18. air quality was bad enough that schools closed and yet farm workers continued to labor in the fields. Consumption (and even the lack of it) can be very classist. I do my best to consume as little as possible, utilize second hand resources, loan/borrow, support farmers markets, make more of my own food, but I know that I’m also privileged to be able do so. So many of those with the worst health outcomes are the poor and people of color. We need to use our privilege to organize and push for living wages, affordable housing, and better access to health care, and not just not-consume our way out of this.

  19. Do you know what’s extreme? Waiting until the next-to-last week of the next-to-last month of the year to expect to make a return on your investment. Black Friday refers to the day when businesses are “in the black” after being “in the red” all year long. My garden does better than that! Also, having a focus on shopping for a holiday that is about the birth of a special infant, or metaphorically and/or alternatively, about the return of light in the darkness that promises to bring the world to life again, just doesn’t make any rational sense. Why don’t we have candle-making festivals, seed swaps, and carols about gardening? Enjoying and Giving Thanks for the beauty of life here on Earth is a much better idea than colonizing Mars, which, if you think about it, seems rather an ungrateful way to go about things. You’re so sick and tired of living on this gorgeous planet that you feel the need to go live on a really inhospitable one, right?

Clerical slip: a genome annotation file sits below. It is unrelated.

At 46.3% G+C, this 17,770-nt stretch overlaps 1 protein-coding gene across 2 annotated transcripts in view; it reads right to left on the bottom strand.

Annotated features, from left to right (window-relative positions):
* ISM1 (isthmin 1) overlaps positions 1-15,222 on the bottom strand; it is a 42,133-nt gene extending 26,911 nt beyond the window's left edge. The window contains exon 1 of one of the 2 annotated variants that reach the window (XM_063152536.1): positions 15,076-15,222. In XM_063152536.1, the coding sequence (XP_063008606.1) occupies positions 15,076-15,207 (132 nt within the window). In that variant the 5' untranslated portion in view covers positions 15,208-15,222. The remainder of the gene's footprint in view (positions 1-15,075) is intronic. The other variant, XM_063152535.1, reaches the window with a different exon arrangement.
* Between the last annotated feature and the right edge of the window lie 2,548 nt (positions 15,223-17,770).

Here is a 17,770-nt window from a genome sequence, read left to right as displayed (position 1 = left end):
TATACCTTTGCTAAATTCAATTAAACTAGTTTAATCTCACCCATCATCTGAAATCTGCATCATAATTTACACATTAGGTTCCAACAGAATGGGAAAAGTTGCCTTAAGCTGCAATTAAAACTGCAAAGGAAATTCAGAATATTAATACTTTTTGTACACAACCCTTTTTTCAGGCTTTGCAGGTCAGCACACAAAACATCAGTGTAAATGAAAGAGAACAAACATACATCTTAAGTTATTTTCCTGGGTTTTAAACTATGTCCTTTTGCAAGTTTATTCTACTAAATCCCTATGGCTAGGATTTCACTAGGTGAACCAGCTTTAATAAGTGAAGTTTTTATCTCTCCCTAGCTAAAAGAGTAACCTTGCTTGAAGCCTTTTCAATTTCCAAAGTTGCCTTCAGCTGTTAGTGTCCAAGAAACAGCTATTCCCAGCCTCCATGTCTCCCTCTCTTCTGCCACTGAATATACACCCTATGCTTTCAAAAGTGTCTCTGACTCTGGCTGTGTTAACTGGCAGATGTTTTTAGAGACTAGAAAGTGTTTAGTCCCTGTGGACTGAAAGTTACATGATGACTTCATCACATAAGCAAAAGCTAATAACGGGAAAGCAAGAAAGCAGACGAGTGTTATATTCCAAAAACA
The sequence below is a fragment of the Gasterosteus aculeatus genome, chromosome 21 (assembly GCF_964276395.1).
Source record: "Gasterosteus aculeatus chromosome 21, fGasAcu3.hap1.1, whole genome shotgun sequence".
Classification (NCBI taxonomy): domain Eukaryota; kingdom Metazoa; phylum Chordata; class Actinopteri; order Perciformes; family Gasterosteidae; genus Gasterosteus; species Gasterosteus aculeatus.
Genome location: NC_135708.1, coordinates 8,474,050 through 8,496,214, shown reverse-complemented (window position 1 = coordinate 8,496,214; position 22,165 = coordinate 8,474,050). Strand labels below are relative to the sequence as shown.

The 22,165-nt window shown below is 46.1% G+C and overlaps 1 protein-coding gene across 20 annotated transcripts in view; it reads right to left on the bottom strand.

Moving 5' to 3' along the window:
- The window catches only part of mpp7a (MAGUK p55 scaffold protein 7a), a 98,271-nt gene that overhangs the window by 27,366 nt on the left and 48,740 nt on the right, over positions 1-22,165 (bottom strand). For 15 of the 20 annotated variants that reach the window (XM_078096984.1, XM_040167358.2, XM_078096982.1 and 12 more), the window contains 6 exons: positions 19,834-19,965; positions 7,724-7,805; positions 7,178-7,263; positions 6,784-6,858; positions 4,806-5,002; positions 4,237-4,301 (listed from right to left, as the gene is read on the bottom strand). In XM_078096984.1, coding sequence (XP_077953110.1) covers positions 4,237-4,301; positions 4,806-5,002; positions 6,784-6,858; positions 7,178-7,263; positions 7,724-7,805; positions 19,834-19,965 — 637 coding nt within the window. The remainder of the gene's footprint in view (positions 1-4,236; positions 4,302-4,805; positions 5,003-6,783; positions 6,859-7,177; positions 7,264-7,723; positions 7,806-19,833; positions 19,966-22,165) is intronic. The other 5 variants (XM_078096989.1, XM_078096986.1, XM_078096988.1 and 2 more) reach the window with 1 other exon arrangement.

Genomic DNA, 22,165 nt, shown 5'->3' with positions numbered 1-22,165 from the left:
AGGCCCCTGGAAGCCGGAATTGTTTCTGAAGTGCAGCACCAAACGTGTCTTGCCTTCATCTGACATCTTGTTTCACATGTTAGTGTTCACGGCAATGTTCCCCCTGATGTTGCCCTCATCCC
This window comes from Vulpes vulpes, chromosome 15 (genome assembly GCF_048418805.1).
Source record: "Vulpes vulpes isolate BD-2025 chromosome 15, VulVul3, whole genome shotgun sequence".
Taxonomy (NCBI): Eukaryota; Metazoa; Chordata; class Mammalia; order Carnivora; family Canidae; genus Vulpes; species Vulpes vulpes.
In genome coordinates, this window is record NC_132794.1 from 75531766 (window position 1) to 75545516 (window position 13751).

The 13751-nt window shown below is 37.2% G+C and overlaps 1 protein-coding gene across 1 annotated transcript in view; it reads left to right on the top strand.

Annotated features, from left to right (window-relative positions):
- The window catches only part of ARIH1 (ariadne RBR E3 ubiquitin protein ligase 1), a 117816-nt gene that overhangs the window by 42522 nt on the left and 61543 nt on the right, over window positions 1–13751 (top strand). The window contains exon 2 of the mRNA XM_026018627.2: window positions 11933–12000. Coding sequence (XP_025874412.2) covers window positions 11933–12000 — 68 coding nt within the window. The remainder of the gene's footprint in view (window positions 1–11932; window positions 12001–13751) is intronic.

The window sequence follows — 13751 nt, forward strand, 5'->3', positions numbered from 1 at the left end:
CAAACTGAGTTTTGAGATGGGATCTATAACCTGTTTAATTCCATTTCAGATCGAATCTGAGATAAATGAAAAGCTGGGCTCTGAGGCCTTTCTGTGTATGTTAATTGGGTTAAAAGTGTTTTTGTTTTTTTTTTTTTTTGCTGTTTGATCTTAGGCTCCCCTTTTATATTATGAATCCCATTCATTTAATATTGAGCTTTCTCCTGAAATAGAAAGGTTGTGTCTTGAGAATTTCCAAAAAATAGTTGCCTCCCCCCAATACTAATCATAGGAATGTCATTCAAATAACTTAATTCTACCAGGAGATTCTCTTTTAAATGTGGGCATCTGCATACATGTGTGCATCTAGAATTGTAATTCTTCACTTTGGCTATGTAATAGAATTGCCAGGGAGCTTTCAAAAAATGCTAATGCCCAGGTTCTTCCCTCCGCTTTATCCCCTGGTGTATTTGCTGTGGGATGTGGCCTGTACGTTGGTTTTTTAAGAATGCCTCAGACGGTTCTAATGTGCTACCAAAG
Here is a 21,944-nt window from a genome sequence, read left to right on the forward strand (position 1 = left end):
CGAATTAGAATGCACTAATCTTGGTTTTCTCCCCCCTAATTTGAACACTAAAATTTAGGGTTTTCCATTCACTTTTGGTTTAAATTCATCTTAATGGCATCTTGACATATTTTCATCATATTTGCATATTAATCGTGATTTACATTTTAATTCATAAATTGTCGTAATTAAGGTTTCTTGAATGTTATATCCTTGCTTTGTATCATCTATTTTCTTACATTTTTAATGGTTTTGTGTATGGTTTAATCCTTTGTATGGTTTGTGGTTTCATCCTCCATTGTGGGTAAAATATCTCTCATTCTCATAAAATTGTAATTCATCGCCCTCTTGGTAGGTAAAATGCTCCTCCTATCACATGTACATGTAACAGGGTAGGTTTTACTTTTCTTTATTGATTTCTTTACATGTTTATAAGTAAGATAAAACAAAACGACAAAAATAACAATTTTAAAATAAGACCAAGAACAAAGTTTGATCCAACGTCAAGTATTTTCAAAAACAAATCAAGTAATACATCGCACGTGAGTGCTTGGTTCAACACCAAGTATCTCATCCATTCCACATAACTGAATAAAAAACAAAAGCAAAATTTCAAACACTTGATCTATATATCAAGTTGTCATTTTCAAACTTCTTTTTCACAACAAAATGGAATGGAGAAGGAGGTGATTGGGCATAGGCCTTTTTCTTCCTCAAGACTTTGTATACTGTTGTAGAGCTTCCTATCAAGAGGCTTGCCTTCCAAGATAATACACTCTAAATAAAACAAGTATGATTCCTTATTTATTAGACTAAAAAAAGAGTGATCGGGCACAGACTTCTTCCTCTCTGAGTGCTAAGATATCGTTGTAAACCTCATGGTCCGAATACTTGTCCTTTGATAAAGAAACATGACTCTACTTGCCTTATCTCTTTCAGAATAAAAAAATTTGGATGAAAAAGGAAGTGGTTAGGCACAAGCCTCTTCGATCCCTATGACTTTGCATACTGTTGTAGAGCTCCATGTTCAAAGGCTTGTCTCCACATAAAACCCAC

20. THANK YOU for this! Keep on fighting the good fight and spreading the word! You have support!!! I am thankful for people like you!

  21. Really great blog post. I’m curious, how did the woman react when she realised it was you in the article?

  22. Loved reading this and following your page. I find the amount of waste in our “modern society” extremely distressing. When I say things or try to take action, I feel like everyone thinks I’m the crazy one. But I feel like I’m the only sane one in a world gone mad. Reading this makes me feel less alone in the world. Thank you!